Hiphopumentary’ Inspires Hope in Dreamers

By Daneil Ucko

Straight out of New York City comes a group of troubled
teenagers who learn to balance family, school, and life on the
streets with their musical talents and ambitions.

“The Hip Hop Project,” a new documentary coming to theaters May
11, tells the powerful tale of how Chris “Kharma Kazi” Rolle
inspired and united a group of struggling teenage rappers.

Executively produced by Bruce Willis and Queen Latifah, “The Hip
Hop Project” brings us Doug E. Fresh, Diana “Princess” Lemon,
Christopher “Cannon” Mapp, and five other aspiring emcees; all of
whom learn to use music to transcend the issues in their lives.

From the captivating scenes of group prayer and lyric sessions
to the honest takes on street life in the city, directors Matt
Ruskin and Scott K. Rosenberg show us how Rolle teaches the eight
teenagers to think first and sing later.

Rolle provides them with personal, musical and life guidance in
order to not only hone their microphone skills but also to keep
their lives together as they attempt to jumpstart their potential
hip-hop careers.

“My dream was to create a program where young people can start
healing through hip-hop music,” said Rolle in the film about the
Hip Hop Project, a program he created in 1999 to give young people
confidence in their abilities and skills for their futures.

The film flows like the rhymes within, cutting back to the
struggles the principal characters deal with in their everyday
lives every time something new is achieved within the project.

Started under the umbrella of educational support group Art
Start, Rolle’s Hip Hop project helps the teens transform their
emotional angst into words about not only their own lives, but
about the world they live in.

Through pieces of each artist’s life, scenes of the group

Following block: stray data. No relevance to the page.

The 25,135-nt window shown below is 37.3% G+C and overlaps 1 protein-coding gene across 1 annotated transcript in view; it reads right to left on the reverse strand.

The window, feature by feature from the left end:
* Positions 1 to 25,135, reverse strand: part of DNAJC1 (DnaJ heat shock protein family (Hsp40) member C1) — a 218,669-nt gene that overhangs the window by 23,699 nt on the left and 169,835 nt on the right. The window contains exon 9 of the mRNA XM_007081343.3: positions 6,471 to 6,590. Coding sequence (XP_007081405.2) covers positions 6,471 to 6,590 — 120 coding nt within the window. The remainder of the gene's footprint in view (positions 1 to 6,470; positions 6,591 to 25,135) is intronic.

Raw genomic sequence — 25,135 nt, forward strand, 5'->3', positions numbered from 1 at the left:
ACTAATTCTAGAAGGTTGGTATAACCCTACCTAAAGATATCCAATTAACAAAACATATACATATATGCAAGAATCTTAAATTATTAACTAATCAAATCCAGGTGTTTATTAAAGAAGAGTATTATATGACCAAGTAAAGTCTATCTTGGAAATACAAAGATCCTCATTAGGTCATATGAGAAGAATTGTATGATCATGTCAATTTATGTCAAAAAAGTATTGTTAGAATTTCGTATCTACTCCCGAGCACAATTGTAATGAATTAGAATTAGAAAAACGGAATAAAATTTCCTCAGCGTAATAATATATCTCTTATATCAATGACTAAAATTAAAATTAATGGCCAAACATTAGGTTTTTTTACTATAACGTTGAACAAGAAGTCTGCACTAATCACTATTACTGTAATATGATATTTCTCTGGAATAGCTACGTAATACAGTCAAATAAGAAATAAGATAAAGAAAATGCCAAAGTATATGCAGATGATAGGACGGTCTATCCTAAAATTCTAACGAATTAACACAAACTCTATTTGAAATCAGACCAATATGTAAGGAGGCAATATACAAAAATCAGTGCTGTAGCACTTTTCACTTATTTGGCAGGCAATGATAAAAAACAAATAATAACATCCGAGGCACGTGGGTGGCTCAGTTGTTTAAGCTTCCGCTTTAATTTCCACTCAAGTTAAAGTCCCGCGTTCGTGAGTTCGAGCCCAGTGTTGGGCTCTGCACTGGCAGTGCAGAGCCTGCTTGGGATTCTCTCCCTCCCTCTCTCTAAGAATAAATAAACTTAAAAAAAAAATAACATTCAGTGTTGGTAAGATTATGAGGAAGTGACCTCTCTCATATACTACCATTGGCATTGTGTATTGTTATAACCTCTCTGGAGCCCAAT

collaborations, close-up interviews and clips of rap performances,
Ruskin and Rosenberg do not allow for a dull moment.

However, the real inspiration comes from the back-story of
Rolle’s own life when we see him reconnect with his mother who had
abandoned him as a child.

The unsettlingly feeling of a mother’s lack of emotion towards
her son leads Rolle to tears and puts the audience in
disbelief.

“I can’t rise if I got weight on me so I gotta make some
changes,” said Rolle in the film as he transitioned back into the
studio, helping a ragtag group create a precise production in the
form a professional record, The Hip Hop Project Vol. I.

From the standpoint of a musician or music lover, there is a
complaint about the documentary failing to show where the melodies
and beats come from. For a movie with such a focus on music, it
would have been nice to learn something about how they matched the
lyrics to the music.

However niche-oriented “Hip Hop Project” may be, it is an honest
story filled with hope and power fitting for people of all
backgrounds.

Anyone who has ever had a dream can find something in “Hip Hop”
to start believing in themselves again.

Daniel Ucko can be reached by e-mail at arts@thepolypost.com or
by phone at (909) 869-3744.

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